Month: January 2016

If You Are Looking for “Alternatives,” Please Look in the Right Places


This post is in response to a comment on my previous post that rightly pointed out that Wesley Coopersmith, the author of an article in U.S. News and World Report, is a millennial searching for meaningful “alternatives” to the current, unsustainable cost of getting a university education. The commenter asked whether we should not be offering alternatives, rather than simply dismissing out of hand the alternatives that Coopersmith is offering for consideration. I might have posted this piece simply as a response to that comment, but I think that the issue is important enough and I feel strongly enough about my response on it that I am presenting it as a separate post to insure that it gets somewhat broader attention.

Alternatives to the current model are absolutely required, but the starting place is in beginning to reverse some of the destructive ideas that have undermined affordability, access and the quality of education…

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Linking a Bad Idea with a Slightly Better (or Less Worse) Idea Does Not Make the Bad Idea Any Better


In “The Path to Debt Free College: More School Choice,” an article written for U.S. News and World Report, Wesley Coopersmith argues that “to solve the debt crisis in higher education, lawmakers should let students have many more options.”

Brushing aside proposals to increase Pell Grants, to reduce interest rates on student loans, and to provide free community college, Coopersmith asserts: “Rather than focus on how students pay for their education, these policymakers need to ask why they’re paying so much, and what they’re paying for.”

He addresses the second of these issues first, asserting: “Traditional college degrees are not only increasingly costly but also increasingly less valuable. More than 43 million Americans have taken on debt to pay for college, yet one recent survey showed that over 40 percent of graduates at ‘top’ schools could not find careers in their chosen field.” This passage sets the rhetorical pattern for the essay:…

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COCAL Updates


COCAL is the Coalition of Contingent Academic Labor, a nearly 20 year old network of contingent activists and their organizations that does a conference (now tri-national – USA, CAN (including QBC) , and  MEX) every other year, usually in August. It also sponsors a listserv, called ADJ-L, and has an International Advisory Committee and a website and Facebook page>.


NOTE: Donate to AFT 2121 fund to help the fight for the CCSF that SF deserves. This will help fund their hardship fund in the event of a strike.

1. CCSF rally and boycott of Chancellor’s speech


2. Future of the college is the real issue in CCSF union negotiations


1. Turkish lecturers detained for opposing military action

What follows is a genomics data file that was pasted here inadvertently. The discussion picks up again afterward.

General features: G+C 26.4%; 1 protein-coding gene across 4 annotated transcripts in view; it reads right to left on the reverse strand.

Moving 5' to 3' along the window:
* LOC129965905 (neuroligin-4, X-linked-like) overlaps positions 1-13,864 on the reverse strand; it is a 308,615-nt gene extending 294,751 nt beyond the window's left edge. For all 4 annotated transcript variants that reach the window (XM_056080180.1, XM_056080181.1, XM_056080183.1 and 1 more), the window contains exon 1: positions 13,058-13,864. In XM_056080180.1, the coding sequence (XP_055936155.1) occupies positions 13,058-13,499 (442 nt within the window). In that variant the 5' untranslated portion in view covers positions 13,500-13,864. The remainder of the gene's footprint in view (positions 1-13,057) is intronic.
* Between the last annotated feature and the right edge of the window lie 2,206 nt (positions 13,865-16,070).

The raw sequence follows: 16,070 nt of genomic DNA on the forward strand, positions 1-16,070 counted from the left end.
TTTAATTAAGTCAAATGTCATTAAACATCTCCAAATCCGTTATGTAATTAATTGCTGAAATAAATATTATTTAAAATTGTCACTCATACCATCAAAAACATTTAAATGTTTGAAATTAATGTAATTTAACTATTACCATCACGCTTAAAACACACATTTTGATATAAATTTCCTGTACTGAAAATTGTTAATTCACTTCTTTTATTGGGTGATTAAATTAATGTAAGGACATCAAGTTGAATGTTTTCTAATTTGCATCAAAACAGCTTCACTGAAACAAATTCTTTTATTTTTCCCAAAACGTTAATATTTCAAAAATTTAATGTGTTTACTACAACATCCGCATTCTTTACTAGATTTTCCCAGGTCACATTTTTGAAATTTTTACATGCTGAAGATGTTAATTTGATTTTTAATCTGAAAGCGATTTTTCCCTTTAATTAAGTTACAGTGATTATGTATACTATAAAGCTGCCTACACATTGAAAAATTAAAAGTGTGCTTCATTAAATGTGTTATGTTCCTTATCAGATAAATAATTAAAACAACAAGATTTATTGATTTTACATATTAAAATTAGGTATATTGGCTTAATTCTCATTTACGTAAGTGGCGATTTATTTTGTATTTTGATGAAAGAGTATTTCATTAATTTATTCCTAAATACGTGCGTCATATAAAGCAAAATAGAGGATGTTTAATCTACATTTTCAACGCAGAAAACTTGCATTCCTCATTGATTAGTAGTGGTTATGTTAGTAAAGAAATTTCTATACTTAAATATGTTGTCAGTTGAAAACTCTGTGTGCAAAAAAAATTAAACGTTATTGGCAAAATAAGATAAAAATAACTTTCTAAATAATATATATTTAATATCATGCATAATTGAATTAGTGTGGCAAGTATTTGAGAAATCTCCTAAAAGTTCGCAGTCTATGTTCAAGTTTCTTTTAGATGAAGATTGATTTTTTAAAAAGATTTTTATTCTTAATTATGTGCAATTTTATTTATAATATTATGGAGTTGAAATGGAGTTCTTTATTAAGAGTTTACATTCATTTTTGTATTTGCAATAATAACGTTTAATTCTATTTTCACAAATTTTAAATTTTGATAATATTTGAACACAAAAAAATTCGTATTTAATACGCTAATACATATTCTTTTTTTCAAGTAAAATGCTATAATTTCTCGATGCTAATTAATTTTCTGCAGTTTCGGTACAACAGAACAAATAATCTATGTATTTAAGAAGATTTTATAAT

2. Egyptian gov cancels student union election after their allies lose

3. Global  temps R Us, From…

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UnKoch My Campus Briefing on Jane Mater’s “Dark Money”


This post has been written by Connor Gibson.


New Yorker reporter Jane Mayer’s new book Dark Money includes details that bolster concerns publicized by UnKoch My Campus, and students and professors across the United States who have blown the whistle on Charles Koch’s co­optation of higher education programs.

Universities are at the heart of Charles Koch’s lobbying model, which after four decades of finance has grown into an integrated network of professors, public relations agents, lobbyists, pundits, and politicians. Starting in 2005, Koch foundations started investing in campuses at an exponential pace.

From 2005­2014, Koch spent $109.7 million on 361 distinct campuses, according to IRS data analyzed by Greenpeace USA.

Charles Koch has long advocated for universities to advance the corporate interest. Universities offer a sense of prestige and trust to Koch’s lobbying, serving to influence both current and future policy and regulation efforts. Universities complement…

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“Scott Walker and Higher Education in the Media”


In “Scott Walker and Higher Education in the Media,” the article that I have contributed to the January-February issue of Academe, I have tried to show that it matters how professional journalists frame attacks on higher education, especially when the attacks are ideologically driven. I have focused on Scott Walker’s attempts to “reform” higher education in Wisconsin not just because of their timeliness but also because of their severity. I have tried to survey the coverage of his proposals in the national and Wisconsin media, building to a concluding consideration of the extent to which his higher-education proposals were linked in the media coverage to his presidential ambitions. More specifically, I have analyzed articles that have appeared in publications ranging from the New York Times and the Chronicle of Higher Education to the Capital Times published in Madison.

All of the articles in Academe are available in print and…